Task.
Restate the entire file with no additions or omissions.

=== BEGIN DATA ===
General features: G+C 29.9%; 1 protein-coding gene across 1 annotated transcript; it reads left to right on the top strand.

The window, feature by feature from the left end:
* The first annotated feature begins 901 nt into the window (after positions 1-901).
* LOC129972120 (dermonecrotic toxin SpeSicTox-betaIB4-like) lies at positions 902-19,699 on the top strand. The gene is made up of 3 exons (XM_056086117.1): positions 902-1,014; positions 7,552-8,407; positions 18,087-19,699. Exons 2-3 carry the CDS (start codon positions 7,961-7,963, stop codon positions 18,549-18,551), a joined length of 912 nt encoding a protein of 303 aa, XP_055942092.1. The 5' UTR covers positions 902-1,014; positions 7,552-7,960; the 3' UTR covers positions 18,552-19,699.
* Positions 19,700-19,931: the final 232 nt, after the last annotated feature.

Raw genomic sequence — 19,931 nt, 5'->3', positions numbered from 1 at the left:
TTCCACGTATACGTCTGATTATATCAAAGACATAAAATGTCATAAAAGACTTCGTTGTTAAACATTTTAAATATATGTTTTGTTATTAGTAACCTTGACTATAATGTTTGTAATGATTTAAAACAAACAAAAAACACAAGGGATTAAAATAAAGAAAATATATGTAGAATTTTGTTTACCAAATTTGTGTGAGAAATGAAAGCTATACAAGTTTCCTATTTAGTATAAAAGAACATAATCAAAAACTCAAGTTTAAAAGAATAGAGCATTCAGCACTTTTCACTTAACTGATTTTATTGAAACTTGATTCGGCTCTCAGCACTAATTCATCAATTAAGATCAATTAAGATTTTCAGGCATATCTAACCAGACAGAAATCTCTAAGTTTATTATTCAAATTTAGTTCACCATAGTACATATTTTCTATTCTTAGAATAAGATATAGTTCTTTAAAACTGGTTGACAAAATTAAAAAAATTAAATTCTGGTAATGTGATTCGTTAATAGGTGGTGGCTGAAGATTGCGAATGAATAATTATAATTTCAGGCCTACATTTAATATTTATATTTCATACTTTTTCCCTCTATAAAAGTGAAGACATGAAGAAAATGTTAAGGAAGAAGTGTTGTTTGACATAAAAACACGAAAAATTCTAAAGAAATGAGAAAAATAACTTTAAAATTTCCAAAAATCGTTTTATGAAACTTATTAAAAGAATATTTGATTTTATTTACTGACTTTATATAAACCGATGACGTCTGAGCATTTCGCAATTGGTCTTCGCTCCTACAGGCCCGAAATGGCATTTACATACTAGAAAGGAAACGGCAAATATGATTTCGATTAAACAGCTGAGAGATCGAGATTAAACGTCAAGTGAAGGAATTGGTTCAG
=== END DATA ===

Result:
General features: G+C 29.9%; 1 protein-coding gene across 1 annotated transcript; it reads left to right on the top strand.

The window, feature by feature from the left end:
* The first annotated feature begins 901 nt into the window (after positions 1-901).
* LOC129972120 (dermonecrotic toxin SpeSicTox-betaIB4-like) lies at positions 902-19,699 on the top strand. The gene is made up of 3 exons (XM_056086117.1): positions 902-1,014; positions 7,552-8,407; positions 18,087-19,699. Exons 2-3 carry the CDS (start codon positions 7,961-7,963, stop codon positions 18,549-18,551), a joined length of 912 nt encoding a protein of 303 aa, XP_055942092.1. The 5' UTR covers positions 902-1,014; positions 7,552-7,960; the 3' UTR covers positions 18,552-19,699.
* Positions 19,700-19,931: the final 232 nt, after the last annotated feature.

Raw genomic sequence — 19,931 nt, 5'->3', positions numbered from 1 at the left:
TTCCACGTATACGTCTGATTATATCAAAGACATAAAATGTCATAAAAGACTTCGTTGTTAAACATTTTAAATATATGTTTTGTTATTAGTAACCTTGACTATAATGTTTGTAATGATTTAAAACAAACAAAAAACACAAGGGATTAAAATAAAGAAAATATATGTAGAATTTTGTTTACCAAATTTGTGTGAGAAATGAAAGCTATACAAGTTTCCTATTTAGTATAAAAGAACATAATCAAAAACTCAAGTTTAAAAGAATAGAGCATTCAGCACTTTTCACTTAACTGATTTTATTGAAACTTGATTCGGCTCTCAGCACTAATTCATCAATTAAGATCAATTAAGATTTTCAGGCATATCTAACCAGACAGAAATCTCTAAGTTTATTATTCAAATTTAGTTCACCATAGTACATATTTTCTATTCTTAGAATAAGATATAGTTCTTTAAAACTGGTTGACAAAATTAAAAAAATTAAATTCTGGTAATGTGATTCGTTAATAGGTGGTGGCTGAAGATTGCGAATGAATAATTATAATTTCAGGCCTACATTTAATATTTATATTTCATACTTTTTCCCTCTATAAAAGTGAAGACATGAAGAAAATGTTAAGGAAGAAGTGTTGTTTGACATAAAAACACGAAAAATTCTAAAGAAATGAGAAAAATAACTTTAAAATTTCCAAAAATCGTTTTATGAAACTTATTAAAAGAATATTTGATTTTATTTACTGACTTTATATAAACCGATGACGTCTGAGCATTTCGCAATTGGTCTTCGCTCCTACAGGCCCGAAATGGCATTTACATACTAGAAAGGAAACGGCAAATATGATTTCGATTAAACAGCTGAGAGATCGAGATTAAACGTCAAGTGAAGGAATTGGTTCAG